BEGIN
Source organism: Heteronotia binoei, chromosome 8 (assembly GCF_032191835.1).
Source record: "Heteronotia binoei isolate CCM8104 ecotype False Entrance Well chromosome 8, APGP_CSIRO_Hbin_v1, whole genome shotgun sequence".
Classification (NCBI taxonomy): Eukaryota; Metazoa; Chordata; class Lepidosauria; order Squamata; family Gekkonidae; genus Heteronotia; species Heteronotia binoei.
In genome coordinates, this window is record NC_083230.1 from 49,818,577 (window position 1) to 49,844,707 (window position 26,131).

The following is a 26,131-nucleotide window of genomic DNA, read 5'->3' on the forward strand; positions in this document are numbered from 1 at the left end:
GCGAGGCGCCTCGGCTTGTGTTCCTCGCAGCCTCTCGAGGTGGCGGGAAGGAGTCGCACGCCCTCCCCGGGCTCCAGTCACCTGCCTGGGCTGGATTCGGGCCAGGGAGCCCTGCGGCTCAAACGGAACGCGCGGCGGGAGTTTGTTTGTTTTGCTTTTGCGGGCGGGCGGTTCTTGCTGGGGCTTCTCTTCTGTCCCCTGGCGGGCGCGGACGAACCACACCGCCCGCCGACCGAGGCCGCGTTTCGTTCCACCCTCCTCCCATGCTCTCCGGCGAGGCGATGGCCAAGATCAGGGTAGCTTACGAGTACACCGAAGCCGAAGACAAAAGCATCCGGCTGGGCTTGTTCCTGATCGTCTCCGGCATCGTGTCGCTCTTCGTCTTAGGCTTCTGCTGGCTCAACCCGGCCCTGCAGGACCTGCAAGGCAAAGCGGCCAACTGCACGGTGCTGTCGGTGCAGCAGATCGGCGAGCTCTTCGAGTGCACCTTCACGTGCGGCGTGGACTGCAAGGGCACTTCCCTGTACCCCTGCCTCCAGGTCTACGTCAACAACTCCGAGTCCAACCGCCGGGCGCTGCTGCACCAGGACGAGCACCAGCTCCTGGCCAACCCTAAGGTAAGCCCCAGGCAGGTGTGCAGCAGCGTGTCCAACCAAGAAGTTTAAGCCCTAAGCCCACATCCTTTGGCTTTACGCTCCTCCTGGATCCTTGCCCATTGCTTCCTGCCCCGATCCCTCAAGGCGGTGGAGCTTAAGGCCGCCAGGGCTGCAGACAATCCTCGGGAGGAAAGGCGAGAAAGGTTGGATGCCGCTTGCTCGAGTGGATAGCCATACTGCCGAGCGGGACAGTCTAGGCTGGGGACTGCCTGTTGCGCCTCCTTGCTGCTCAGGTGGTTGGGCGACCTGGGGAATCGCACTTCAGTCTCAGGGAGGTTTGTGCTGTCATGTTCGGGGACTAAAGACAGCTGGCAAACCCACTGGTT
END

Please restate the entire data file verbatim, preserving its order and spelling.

Source organism: Heteronotia binoei, chromosome 8 (assembly GCF_032191835.1).
Source record: "Heteronotia binoei isolate CCM8104 ecotype False Entrance Well chromosome 8, APGP_CSIRO_Hbin_v1, whole genome shotgun sequence".
Classification (NCBI taxonomy): Eukaryota; Metazoa; Chordata; class Lepidosauria; order Squamata; family Gekkonidae; genus Heteronotia; species Heteronotia binoei.
In genome coordinates, this window is record NC_083230.1 from 49,818,577 (window position 1) to 49,844,707 (window position 26,131).

The following is a 26,131-nucleotide window of genomic DNA, read 5'->3' on the forward strand; positions in this document are numbered from 1 at the left end:
GCGAGGCGCCTCGGCTTGTGTTCCTCGCAGCCTCTCGAGGTGGCGGGAAGGAGTCGCACGCCCTCCCCGGGCTCCAGTCACCTGCCTGGGCTGGATTCGGGCCAGGGAGCCCTGCGGCTCAAACGGAACGCGCGGCGGGAGTTTGTTTGTTTTGCTTTTGCGGGCGGGCGGTTCTTGCTGGGGCTTCTCTTCTGTCCCCTGGCGGGCGCGGACGAACCACACCGCCCGCCGACCGAGGCCGCGTTTCGTTCCACCCTCCTCCCATGCTCTCCGGCGAGGCGATGGCCAAGATCAGGGTAGCTTACGAGTACACCGAAGCCGAAGACAAAAGCATCCGGCTGGGCTTGTTCCTGATCGTCTCCGGCATCGTGTCGCTCTTCGTCTTAGGCTTCTGCTGGCTCAACCCGGCCCTGCAGGACCTGCAAGGCAAAGCGGCCAACTGCACGGTGCTGTCGGTGCAGCAGATCGGCGAGCTCTTCGAGTGCACCTTCACGTGCGGCGTGGACTGCAAGGGCACTTCCCTGTACCCCTGCCTCCAGGTCTACGTCAACAACTCCGAGTCCAACCGCCGGGCGCTGCTGCACCAGGACGAGCACCAGCTCCTGGCCAACCCTAAGGTAAGCCCCAGGCAGGTGTGCAGCAGCGTGTCCAACCAAGAAGTTTAAGCCCTAAGCCCACATCCTTTGGCTTTACGCTCCTCCTGGATCCTTGCCCATTGCTTCCTGCCCCGATCCCTCAAGGCGGTGGAGCTTAAGGCCGCCAGGGCTGCAGACAATCCTCGGGAGGAAAGGCGAGAAAGGTTGGATGCCGCTTGCTCGAGTGGATAGCCATACTGCCGAGCGGGACAGTCTAGGCTGGGGACTGCCTGTTGCGCCTCCTTGCTGCTCAGGTGGTTGGGCGACCTGGGGAATCGCACTTCAGTCTCAGGGAGGTTTGTGCTGTCATGTTCGGGGACTAAAGACAGCTGGCAAACCCACTGGTT